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Chimney repairs and cleaning are a very important part of enjoying a blazing fire in your fireplace. Anytime there is too much smoke there could be a fire. But when you use a diligent maintenance schedule for your chimney, the smoke and fire will stay in their proper places. For the safety and security of your home and family you should examine your chimney regularly.

When you use a chimney often it will get dirty, just as the bricks can become loose with age and weather. Flues on a chimney that is used often can become blocked or in some cases, cracked. If you use your chimney often you should clean the chimney at least once a year. If you burn soft wood in your fireplace it should be cleaned no less than twice a year. Burning wood creates a residue called creosote. This is a sticky black substance that is carried by the smoke and deposited in your chimney. Creosote will reduce the ability of the flue to draw off smoke. Since it is flammable, when it builds up in your chimney it can cause a fire. In most cases a chimney fire will spread to the roof of your house or other houses adjacent to yours. So, even though cleaning a chimney is a dirty, tedious job it is necessary for your safety.

Climbing on the roof of a house is dangerous no matter what reason you may have. In most cases, calling a professional is safer. When a chimney cleaner comes to work on your chimney he will block off all flue openings into the house and then work the soot down the chimney where he can vacuum it away. If you decide to clean your own chimney it will be necessary for you to use the same procedure. You can purchase a special long handled wire brush for most local stores that handle stoves. These brushes come in all sizes that will fit any flue. To measure your flue reach up the hearth beyond the damper or in the case of a wood stove reach into the flue opening. When you have any doubts about the size of you flue always buy a brush that is too large. The bristles can then be trimmed back to fit the flue. Each flue should be swept out thoroughly with the flue brush. Disassemble any metal stove pipe and brush it out with a round wire brush made to fit. Once you have finished this you should remove the coverings that are taped around each flue opening and vacuum all the soot away. Start with the highest opening and work down so that any loose soot will fall to a lower opening that is still closed off.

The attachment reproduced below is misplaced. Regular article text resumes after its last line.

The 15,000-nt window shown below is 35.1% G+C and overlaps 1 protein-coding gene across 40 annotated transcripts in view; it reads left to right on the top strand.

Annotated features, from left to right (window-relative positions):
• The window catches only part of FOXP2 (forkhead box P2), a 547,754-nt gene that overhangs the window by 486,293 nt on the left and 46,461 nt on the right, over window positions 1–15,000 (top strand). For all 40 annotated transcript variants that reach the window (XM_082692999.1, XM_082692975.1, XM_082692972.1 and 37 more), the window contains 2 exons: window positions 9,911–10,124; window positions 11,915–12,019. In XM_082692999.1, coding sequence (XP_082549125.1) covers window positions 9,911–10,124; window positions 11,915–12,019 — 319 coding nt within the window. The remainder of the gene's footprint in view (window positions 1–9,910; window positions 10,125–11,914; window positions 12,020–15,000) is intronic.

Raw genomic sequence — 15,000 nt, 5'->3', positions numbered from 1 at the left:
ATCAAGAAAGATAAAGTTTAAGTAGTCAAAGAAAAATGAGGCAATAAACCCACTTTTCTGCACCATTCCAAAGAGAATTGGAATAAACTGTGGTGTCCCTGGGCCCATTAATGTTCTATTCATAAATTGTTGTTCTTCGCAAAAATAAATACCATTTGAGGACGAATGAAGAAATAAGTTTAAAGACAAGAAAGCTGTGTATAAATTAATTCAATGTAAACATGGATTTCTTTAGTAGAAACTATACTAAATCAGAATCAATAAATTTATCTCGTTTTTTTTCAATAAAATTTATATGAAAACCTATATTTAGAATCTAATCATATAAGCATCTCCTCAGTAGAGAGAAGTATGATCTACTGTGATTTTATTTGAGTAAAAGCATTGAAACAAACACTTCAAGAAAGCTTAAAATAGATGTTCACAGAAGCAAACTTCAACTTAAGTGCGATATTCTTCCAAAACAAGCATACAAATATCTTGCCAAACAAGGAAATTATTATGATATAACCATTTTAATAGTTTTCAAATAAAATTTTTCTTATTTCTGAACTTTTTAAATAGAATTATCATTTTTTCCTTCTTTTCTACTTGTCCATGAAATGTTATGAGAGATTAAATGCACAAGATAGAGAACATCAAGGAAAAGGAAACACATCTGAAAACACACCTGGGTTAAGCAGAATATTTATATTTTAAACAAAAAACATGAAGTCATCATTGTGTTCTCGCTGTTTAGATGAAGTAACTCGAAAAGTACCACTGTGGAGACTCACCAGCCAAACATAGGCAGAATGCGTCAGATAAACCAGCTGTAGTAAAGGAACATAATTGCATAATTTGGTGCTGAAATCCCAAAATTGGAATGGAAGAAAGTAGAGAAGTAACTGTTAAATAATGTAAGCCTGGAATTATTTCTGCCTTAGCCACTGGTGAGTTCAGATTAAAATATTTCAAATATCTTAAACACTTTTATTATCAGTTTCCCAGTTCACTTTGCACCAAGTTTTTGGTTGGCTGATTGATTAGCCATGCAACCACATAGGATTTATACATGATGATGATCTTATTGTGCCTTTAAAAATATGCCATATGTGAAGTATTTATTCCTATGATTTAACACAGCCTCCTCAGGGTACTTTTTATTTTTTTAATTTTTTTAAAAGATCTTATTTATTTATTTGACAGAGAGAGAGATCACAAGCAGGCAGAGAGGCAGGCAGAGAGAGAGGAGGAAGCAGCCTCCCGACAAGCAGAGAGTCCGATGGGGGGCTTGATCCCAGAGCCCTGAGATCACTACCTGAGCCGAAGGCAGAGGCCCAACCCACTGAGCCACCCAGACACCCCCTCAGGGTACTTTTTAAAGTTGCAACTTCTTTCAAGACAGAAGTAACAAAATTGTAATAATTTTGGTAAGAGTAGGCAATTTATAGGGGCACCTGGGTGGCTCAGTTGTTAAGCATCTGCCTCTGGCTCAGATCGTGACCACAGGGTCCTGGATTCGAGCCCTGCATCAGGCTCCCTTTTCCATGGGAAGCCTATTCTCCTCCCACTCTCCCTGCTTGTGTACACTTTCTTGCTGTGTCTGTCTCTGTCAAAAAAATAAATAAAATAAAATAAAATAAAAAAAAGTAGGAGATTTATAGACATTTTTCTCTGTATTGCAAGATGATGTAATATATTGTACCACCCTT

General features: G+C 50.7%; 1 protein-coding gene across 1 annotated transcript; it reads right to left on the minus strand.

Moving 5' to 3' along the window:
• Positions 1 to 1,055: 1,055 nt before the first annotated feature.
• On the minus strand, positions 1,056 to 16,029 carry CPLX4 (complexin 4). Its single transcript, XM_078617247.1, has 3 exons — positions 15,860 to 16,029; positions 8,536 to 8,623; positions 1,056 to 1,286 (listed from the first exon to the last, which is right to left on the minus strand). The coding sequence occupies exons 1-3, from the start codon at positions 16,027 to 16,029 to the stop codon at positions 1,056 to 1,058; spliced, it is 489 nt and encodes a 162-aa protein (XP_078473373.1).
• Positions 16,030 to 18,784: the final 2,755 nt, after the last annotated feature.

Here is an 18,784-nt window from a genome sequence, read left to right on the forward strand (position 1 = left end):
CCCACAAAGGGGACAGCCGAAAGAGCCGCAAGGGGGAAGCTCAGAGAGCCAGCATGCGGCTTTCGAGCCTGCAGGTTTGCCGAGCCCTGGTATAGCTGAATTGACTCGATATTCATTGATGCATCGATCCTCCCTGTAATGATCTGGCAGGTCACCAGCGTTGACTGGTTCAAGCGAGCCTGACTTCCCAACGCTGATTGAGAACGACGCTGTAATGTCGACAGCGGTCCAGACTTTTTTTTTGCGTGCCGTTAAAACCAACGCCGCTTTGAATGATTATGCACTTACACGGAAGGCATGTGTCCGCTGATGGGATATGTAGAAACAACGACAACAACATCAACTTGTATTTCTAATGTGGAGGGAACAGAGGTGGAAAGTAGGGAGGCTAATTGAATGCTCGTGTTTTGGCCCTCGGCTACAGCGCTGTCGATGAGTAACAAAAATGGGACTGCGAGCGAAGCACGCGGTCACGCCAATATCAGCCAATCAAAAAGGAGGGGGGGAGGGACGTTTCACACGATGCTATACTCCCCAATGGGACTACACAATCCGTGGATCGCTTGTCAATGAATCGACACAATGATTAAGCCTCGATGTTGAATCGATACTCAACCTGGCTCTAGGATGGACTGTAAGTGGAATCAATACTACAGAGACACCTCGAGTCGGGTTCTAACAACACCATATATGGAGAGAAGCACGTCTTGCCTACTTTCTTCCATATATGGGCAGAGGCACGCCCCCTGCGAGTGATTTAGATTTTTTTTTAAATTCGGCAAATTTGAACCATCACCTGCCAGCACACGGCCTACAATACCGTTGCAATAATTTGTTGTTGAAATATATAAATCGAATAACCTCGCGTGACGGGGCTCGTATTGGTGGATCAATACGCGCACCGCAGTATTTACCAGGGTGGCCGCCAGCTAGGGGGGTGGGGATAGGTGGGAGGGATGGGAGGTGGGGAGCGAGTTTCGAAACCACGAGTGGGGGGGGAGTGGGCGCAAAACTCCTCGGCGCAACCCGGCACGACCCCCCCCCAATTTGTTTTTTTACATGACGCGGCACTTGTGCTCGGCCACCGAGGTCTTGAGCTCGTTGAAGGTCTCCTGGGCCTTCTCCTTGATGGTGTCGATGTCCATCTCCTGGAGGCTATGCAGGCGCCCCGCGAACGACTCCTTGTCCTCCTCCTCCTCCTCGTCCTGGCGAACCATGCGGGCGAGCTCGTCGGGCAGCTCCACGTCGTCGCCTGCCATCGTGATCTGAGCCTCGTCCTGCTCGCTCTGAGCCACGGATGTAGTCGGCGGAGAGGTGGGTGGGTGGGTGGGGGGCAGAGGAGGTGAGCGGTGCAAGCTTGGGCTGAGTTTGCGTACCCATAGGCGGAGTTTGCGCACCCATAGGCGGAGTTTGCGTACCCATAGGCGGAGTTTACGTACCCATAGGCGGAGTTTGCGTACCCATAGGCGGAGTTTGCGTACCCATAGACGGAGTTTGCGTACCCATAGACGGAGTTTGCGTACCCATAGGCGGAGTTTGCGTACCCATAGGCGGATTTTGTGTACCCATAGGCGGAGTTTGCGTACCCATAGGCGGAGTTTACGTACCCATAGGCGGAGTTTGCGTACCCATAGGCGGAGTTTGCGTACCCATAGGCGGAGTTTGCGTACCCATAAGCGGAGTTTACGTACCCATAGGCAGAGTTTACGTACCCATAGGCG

Inspect you chimney in every area that is visible including inside your home. In some cases a chimney will run through two or more floors of your house and even into the attic. Use a helper to shine a very bright light up the chimney or burn damp rags in the fireplace while you check the entire structure right to the attic. Any time you see light or smoke coming through the structure you have a leak. You will need mortar to repair these areas or possibly to replace the bricks. Many of the newer chimney flues are built with a ceramic flue lining. This type of flue offers greater safety since the creosote soot does not stick as readily. When your chimney is more than 50 years old you may have no flue lining at all. In this case your fireplace is unsafe and a mason should be hired to either add a lining or lower a prefabricated metal chimney inside your existing chimney.